Life in a Metro
Livemint in 2018 featured an article that remarked that India’s urban youth spend free time online, not outside, which points to a decreasing emphasis on experiencing nature as compared to any of the previous generations. This also probes us to explore the key challenge for the millennials: If we really are the most inter connected yet disconnected generation?
If I take a hard look at myself, I have to raise my hand and be counted as one of the Millennials that spends more time on a screen than exploring real-life experience with nature.
I live in Gurgaon, work a full-time corporate job, and live in a high-rise apartment. If I were to reflect on the 24 hours any weekday, I can conveniently say I spend 70% time awake online, making innumerable presentations and attending work calls. Everyday I open my laptop to an avalanche of emails and to the voice of my manager asking, “how is it going”? But hold on, there are the weekdays, when I spend maximum time acting like binging on Netflix and scrolling through Instagram. In order to satisfy my latent need to explore nature, I follow dozens of people on Instagram who post “nature porn” on a regular basis and bring the glory of nature directly to my iPhone screen!
But this everyday of grind that makes life linear also drains you. The best way to rejuvenate is to go back to our roots and unwinding into the lap of nature earth.
Last year, I decided to give myself the much-needed break. I needed a day of no work calls, no work colleagues, no PowerPoint and no outlook for sure. Additionally, I needed to satisfy my appetite to see beautiful landscapes, which actually inspired me to seek out more experiences outdoors with nature. Also, it is said that you truly meet yourself when no one is watching, yes not even Google! I thought this would be an excellent opportunity to buy the peace I needed to reflect on what’s next!
So, I planned my outdoor trip which was largely informed by Instagram feeds and stories from friends who had gone. After finding an amazing flight deal, a combination of Instagram and travel blogs, I got the confidence I needed to plan a two-week long nature retreat.
One part of the trip was a jungle hike. We started our journey to the top. We walked 25,000 steps. We walked past tons of varieties of bushes in shades of green I had never seen earlier. The wind blew through the air in just the right times to make me feel rewarded. I could see greens till the farthest point visible to my naked eye. Two tiny squirrels ran past me, I joked mentioning they must have a deadline to meet and their bosses may be pinging them.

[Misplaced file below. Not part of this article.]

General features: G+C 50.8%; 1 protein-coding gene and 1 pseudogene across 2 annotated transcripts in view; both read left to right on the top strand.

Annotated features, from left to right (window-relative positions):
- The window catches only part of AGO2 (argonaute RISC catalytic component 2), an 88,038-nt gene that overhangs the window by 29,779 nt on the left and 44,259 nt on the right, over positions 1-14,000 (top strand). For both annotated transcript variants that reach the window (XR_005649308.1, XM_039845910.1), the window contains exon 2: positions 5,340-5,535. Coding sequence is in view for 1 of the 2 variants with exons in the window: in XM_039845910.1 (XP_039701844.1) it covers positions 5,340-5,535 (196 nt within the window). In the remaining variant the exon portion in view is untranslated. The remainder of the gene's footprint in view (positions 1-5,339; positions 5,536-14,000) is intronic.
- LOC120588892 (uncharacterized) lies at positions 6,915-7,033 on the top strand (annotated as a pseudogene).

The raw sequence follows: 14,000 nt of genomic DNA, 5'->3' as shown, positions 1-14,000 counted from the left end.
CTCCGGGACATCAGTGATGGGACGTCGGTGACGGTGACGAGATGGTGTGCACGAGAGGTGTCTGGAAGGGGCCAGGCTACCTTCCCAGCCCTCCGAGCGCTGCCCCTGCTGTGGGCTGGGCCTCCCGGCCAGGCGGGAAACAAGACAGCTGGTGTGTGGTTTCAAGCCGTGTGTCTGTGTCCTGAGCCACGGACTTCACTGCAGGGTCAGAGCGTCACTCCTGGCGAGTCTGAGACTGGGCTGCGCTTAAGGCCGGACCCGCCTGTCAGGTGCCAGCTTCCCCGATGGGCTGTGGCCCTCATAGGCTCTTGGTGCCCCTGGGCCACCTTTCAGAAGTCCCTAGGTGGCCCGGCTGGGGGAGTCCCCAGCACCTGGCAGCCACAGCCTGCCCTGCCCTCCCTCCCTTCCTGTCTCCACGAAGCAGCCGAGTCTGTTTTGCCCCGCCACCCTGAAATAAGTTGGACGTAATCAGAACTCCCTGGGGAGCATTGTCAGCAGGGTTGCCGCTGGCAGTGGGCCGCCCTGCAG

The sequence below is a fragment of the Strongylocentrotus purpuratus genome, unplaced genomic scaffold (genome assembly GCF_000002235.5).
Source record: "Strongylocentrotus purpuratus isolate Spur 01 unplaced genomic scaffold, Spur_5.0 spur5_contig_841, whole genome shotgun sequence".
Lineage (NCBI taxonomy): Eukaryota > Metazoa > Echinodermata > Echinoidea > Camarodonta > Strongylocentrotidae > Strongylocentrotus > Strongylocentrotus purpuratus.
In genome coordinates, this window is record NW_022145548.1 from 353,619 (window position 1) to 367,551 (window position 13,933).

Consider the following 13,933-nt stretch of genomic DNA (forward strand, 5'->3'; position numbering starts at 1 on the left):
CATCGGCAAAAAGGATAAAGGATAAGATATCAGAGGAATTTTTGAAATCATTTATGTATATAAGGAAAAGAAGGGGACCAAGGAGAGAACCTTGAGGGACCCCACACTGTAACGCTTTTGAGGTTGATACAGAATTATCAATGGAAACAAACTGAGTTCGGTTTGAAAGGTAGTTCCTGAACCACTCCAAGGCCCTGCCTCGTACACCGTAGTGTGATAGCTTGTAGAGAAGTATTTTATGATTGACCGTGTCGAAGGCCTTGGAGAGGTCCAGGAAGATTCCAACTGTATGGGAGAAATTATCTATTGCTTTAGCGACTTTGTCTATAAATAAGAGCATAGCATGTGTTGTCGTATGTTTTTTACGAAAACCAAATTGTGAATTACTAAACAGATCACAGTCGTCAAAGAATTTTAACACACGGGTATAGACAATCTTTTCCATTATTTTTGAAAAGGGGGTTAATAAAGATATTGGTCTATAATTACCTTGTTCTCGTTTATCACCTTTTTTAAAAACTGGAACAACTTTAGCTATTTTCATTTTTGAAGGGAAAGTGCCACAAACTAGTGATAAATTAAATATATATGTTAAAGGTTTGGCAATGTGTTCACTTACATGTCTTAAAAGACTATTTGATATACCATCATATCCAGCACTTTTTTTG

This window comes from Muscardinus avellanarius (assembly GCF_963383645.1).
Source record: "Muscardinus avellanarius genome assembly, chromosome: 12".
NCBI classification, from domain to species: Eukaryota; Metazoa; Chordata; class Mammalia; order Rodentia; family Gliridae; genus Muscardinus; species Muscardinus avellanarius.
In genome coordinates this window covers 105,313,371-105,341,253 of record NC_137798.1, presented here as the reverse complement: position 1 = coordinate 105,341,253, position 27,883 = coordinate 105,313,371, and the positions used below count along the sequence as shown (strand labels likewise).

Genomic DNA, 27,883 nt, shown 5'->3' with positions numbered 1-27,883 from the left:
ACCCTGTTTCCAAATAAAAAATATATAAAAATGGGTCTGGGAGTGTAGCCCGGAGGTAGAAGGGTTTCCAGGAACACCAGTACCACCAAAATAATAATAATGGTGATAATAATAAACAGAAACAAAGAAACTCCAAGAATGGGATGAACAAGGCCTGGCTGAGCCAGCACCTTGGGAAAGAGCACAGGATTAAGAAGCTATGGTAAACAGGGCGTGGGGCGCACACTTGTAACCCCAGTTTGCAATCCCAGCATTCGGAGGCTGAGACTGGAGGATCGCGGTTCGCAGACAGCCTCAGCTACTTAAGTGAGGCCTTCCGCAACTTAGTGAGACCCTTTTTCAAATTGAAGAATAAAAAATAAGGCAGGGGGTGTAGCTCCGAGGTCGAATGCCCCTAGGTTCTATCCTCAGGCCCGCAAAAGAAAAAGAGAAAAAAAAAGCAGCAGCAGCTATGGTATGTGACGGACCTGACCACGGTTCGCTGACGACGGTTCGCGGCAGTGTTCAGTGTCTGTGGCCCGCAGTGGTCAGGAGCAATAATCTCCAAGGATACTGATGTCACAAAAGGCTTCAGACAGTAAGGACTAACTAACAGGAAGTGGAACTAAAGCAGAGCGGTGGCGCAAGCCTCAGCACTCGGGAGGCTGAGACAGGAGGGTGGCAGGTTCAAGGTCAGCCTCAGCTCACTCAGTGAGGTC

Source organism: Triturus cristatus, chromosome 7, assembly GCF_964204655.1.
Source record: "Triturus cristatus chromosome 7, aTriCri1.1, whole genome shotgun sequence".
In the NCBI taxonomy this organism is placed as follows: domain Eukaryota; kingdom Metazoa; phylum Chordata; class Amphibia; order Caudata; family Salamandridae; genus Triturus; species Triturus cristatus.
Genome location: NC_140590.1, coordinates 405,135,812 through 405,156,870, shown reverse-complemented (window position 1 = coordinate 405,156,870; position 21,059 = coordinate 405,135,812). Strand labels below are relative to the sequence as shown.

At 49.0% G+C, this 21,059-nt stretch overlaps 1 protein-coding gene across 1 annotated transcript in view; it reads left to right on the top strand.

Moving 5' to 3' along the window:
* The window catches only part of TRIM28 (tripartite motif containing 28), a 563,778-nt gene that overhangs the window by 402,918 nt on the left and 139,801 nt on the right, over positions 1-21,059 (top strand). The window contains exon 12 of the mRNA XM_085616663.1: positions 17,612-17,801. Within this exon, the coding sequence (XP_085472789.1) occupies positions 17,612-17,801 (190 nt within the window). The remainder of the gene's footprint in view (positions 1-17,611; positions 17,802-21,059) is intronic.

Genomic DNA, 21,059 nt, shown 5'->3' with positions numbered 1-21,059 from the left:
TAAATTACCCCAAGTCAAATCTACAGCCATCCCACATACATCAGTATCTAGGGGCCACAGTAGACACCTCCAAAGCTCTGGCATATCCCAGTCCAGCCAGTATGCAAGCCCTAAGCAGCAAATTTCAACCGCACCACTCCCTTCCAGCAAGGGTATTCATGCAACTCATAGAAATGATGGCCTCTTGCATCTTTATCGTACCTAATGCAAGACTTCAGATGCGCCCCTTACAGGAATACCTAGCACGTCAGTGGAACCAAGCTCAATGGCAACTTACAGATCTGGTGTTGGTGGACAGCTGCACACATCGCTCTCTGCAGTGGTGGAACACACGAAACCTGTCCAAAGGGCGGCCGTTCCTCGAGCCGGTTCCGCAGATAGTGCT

Wait, where was my phone? My phone was buried deep inside of a bag inside of my backpack and I didn’t miss looking at it for 10 hours! I didn’t miss checking my messages for 10 hours straight?!
This experience probed me to ponder over the changing dynamics of my generation’s relationship with nature and technology over the years. I was reintroduced to the joy of exploring nature, which I enjoyed immensely as a child. A part of it stems from my early years of experiencing living and enjoying nature, the clear sky and the fresh breeze that would blow past me in my local garden. A sight that is so rare now in the modern-day city, I live in.
The simple joys of waking up to fresh air, dancing around green trees and waiting for trees to bear fruits are experiences we have deprioritized in our pursuit to become more “cemented”. I am almost certain the next generation would only hear about these in story books. Increasingly, we notice the “real experience” being substituted by the “reel experience”.
This thought got me talking to a friend about the complicated relationship between technology and nature for our generation. In some ways, there’s great tension between the two ideas – the comfort of enjoying virtually and aiming for commercial expansion but, at the same time not valuing enough about the experience of living in a balanced ecosystem.
National Geographic also asked a few millennials about how they felt about enjoying and missing the perks of our current mindset and the true experience of thriving and enjoying nature. The video ends with a millennial saying it’s one thing to have it with technology and another to say they have it authentically. But what if we do too little to save the authentic experience?
I returned to the city; I called it a “cement world” and opened my phone to the same avalanche of emails and to the voice of my manager asking, “how is it going”? yet again. I was back to a future “smart city”. I got my questions back with me as well.
Is it technology that has distanced us from nature? Does our smart ways distance us from the gifts of ecological nature? Will I live a happy healthy life by not substituting it? Can use of technology and nature not co-exist? Do we need to walk slow but long?
Is there a better solution, I certainly don’t have the answer, but I believe it is certainly a challenge for our generation!
Prabshran deep Kaur